One example in Nicaragua is among women agricultural workers. The ATC reports that only 8,000 women are now represented among its ranks, down from some 15,000 a year ago, and that 5,000 of those remaining have only temporary employment. As the informal sector, long a safety valve for the unemployed in Nicaragua, constricts with the growing recession, many women who were trying to make do with extremely small-scale business or service ventures are no longer able to keep afloat.

The woman question: Will the FSLN get it together?

Facing what is shaping up as a dramatic and dangerous step back in time for women, the women's movement today is working to expand its base. On March 9-10, AMNLAE held its first national assembly in over two years to discuss organizing strategy and elect new national leadership. The assembly was controversial and essentially represented a triumph for what could be called the "party line" position. Though she was nominated by the AMNLAE assembly to serve another term, outgoing General Secretary Tijerino took her name out of the running. She was then acclaimed honorary president, with longtime Sandinista leader Gladys Báez elected to replace her. In an interview published several weeks before the AMNLAE assembly, Tijerino insisted that AMNLAE has complete autonomy from the FSLN. She added that she would like to see "an AMNLAE capable of a Sandinista, Nicaraguan feminism." That, other activists would argue, is something AMNLAE was never able to achieve and is precisely what the FSLN was so effective in blocking—consciously or not—in nearly 11 years of revolution.

Most of the women's secretariats boycotted the AMNLAE assembly, charging that because of the way the delegates had been selected, there was no possibility that their positions would be listened to or taken seriously. They sponsored the "52% Festival" over International Women's Day weekend, with the participation of women's groups and centers from all over the country. AMNLAE, though invited, did not officially take part. Some of the women from the women's centers who did attend the AMNLAE assembly complained that their views were not heard and that they were treated disrespectfully by many of the other delegates.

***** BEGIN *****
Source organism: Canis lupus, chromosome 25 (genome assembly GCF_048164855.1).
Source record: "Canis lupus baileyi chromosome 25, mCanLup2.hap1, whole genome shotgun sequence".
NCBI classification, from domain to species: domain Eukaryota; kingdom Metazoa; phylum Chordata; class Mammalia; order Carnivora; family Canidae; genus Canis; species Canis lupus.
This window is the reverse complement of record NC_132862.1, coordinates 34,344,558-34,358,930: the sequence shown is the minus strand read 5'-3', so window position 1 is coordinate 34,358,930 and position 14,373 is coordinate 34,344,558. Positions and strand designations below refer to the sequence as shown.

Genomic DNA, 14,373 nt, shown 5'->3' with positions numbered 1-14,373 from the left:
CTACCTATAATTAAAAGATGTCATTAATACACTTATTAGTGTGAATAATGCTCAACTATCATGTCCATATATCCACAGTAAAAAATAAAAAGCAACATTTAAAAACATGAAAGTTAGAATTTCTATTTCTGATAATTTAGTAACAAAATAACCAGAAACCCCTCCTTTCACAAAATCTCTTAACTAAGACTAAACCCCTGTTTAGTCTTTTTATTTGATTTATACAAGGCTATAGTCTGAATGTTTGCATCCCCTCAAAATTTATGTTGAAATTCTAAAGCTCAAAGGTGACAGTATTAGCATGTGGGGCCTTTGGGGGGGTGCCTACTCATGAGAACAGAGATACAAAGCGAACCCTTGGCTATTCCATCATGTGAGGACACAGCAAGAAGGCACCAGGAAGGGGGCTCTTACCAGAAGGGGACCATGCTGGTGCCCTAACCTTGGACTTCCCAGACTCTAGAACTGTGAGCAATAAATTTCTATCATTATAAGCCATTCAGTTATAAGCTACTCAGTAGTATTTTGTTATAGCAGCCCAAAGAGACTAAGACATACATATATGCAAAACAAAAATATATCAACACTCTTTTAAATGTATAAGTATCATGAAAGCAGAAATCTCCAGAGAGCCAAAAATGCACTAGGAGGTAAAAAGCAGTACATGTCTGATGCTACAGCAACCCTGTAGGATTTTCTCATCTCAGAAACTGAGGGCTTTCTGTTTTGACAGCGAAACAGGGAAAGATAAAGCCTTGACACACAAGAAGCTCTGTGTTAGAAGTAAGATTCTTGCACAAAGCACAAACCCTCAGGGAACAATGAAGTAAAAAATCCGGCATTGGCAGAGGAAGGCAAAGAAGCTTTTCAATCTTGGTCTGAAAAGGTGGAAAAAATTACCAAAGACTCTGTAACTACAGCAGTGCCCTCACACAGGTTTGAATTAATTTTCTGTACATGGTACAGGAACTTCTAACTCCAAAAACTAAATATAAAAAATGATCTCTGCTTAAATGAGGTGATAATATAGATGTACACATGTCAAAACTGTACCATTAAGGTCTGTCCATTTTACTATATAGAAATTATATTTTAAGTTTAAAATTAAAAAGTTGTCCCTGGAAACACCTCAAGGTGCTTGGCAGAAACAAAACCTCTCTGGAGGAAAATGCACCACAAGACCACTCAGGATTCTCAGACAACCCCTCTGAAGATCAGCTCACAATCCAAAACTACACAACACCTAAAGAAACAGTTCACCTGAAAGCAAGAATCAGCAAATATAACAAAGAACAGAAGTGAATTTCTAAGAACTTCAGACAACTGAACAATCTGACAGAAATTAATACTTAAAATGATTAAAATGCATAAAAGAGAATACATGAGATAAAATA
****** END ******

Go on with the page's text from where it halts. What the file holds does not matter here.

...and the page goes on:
Xanthis Súarez, of the Managua-based independent "Mujer y Familia" office, said in a radio debate the day before the assembly that "AMNLAE recognizes that it’s just one part of the women's movement, a movement much broader than AMNLAE and one still being created." She argued forcefully that unity within the women's movement is particularly crucial given the economic onslaught facing women today, and urged the women's secretariats not to boycott the assembly.

The fact that some 600 delegates attended AMNLAE's assembly indicates that the organization does have a loyal—and not insignificant—group of backers. The issue is far more complex than is sometimes indicated in the media and is not a mechanical split between gender and economic issues. What often gets lost in the emotionally charged discussions of who is a feminist, or who best represents Nicaraguan women, is whether either branch of the movement is attempting to build democratic structures from the base up and let women define their own interests and needs.

Both AMNLAE and the broader women's movement have their work cut out for them. If AMNLAE cannot effectively cut the ties of subordination to the FSLN, it may find itself speaking only to the same women it now counts as firm supporters.

An analysis of the Nicaraguan women's movement has much to say to the FSLN as a whole. The FSLN lost the women's vote, and their hearts and minds, for several essential reasons. First, it was never able to articulate a clear understanding that gender identities are a reality that must be taken into account if any effective political work with women is to be done. Writing in Barricada, Sofía Montenegro urges that the issue of gender be taken up seriously by the party as part of the upcoming FSLN Congress: "Sandinismo as a political force has not really analyzed the problems and perspectives of the women's movement, much less conducted an open and honest self-criticism that could reopen debate on the issue."

In addition, in a situation repeated in many mass organizations, the party was never willing to give AMNLAE sufficient autonomy to respond genuinely to the needs of women at the base. The women who most sharply criticize AMNLAE are also very quick to point out that the problem is not, and never has been, one of personalities. It’s rather a problem of structure, which created a debilitating level of dependence and sometimes inertia within AMNLAE.

The confusion between the party and AMNLAE also made it almost impossible for AMNLAE to reach out in a significant or effective way to the country's unorganized women, precisely the sector that most needs political attention. The party paid dearly for that mistake last February 25. There is a lesson in the AMNLAE experience; it remains to be seen if the party will learn from it.